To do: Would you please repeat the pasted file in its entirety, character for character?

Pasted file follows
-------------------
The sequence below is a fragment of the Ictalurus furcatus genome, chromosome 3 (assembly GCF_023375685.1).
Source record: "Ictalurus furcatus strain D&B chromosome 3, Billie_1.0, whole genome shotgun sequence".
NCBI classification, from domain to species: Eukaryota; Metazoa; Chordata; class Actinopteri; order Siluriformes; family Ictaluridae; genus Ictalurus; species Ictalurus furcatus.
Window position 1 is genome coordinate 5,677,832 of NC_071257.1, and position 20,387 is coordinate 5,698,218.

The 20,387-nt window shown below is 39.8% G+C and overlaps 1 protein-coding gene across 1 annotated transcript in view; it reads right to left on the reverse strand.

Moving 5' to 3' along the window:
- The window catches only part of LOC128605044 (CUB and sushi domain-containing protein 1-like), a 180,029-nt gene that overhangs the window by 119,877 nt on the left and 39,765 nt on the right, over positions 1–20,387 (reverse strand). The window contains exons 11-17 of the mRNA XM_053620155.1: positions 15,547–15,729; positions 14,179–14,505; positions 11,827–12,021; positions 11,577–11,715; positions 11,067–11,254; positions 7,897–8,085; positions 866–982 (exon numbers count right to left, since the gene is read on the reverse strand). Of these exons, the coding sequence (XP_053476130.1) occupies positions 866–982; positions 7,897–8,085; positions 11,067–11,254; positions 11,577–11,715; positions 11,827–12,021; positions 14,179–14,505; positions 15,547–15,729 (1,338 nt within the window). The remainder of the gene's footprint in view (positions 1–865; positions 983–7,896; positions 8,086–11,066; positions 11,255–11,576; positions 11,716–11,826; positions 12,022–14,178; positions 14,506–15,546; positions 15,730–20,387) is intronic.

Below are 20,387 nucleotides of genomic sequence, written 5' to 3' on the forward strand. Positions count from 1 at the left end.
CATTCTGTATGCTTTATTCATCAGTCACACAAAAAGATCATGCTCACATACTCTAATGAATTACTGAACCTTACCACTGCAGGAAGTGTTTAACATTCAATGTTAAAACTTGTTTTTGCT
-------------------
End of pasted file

The sequence below is a fragment of the Ictalurus furcatus genome, chromosome 3 (assembly GCF_023375685.1).
Source record: "Ictalurus furcatus strain D&B chromosome 3, Billie_1.0, whole genome shotgun sequence".
NCBI classification, from domain to species: Eukaryota; Metazoa; Chordata; class Actinopteri; order Siluriformes; family Ictaluridae; genus Ictalurus; species Ictalurus furcatus.
Window position 1 is genome coordinate 5,677,832 of NC_071257.1, and position 20,387 is coordinate 5,698,218.

The 20,387-nt window shown below is 39.8% G+C and overlaps 1 protein-coding gene across 1 annotated transcript in view; it reads right to left on the reverse strand.

Moving 5' to 3' along the window:
- The window catches only part of LOC128605044 (CUB and sushi domain-containing protein 1-like), a 180,029-nt gene that overhangs the window by 119,877 nt on the left and 39,765 nt on the right, over positions 1–20,387 (reverse strand). The window contains exons 11-17 of the mRNA XM_053620155.1: positions 15,547–15,729; positions 14,179–14,505; positions 11,827–12,021; positions 11,577–11,715; positions 11,067–11,254; positions 7,897–8,085; positions 866–982 (exon numbers count right to left, since the gene is read on the reverse strand). Of these exons, the coding sequence (XP_053476130.1) occupies positions 866–982; positions 7,897–8,085; positions 11,067–11,254; positions 11,577–11,715; positions 11,827–12,021; positions 14,179–14,505; positions 15,547–15,729 (1,338 nt within the window). The remainder of the gene's footprint in view (positions 1–865; positions 983–7,896; positions 8,086–11,066; positions 11,255–11,576; positions 11,716–11,826; positions 12,022–14,178; positions 14,506–15,546; positions 15,730–20,387) is intronic.

Below are 20,387 nucleotides of genomic sequence, written 5' to 3' on the forward strand. Positions count from 1 at the left end.
CATTCTGTATGCTTTATTCATCAGTCACACAAAAAGATCATGCTCACATACTCTAATGAATTACTGAACCTTACCACTGCAGGAAGTGTTTAACATTCAATGTTAAAACTTGTTTTTGCT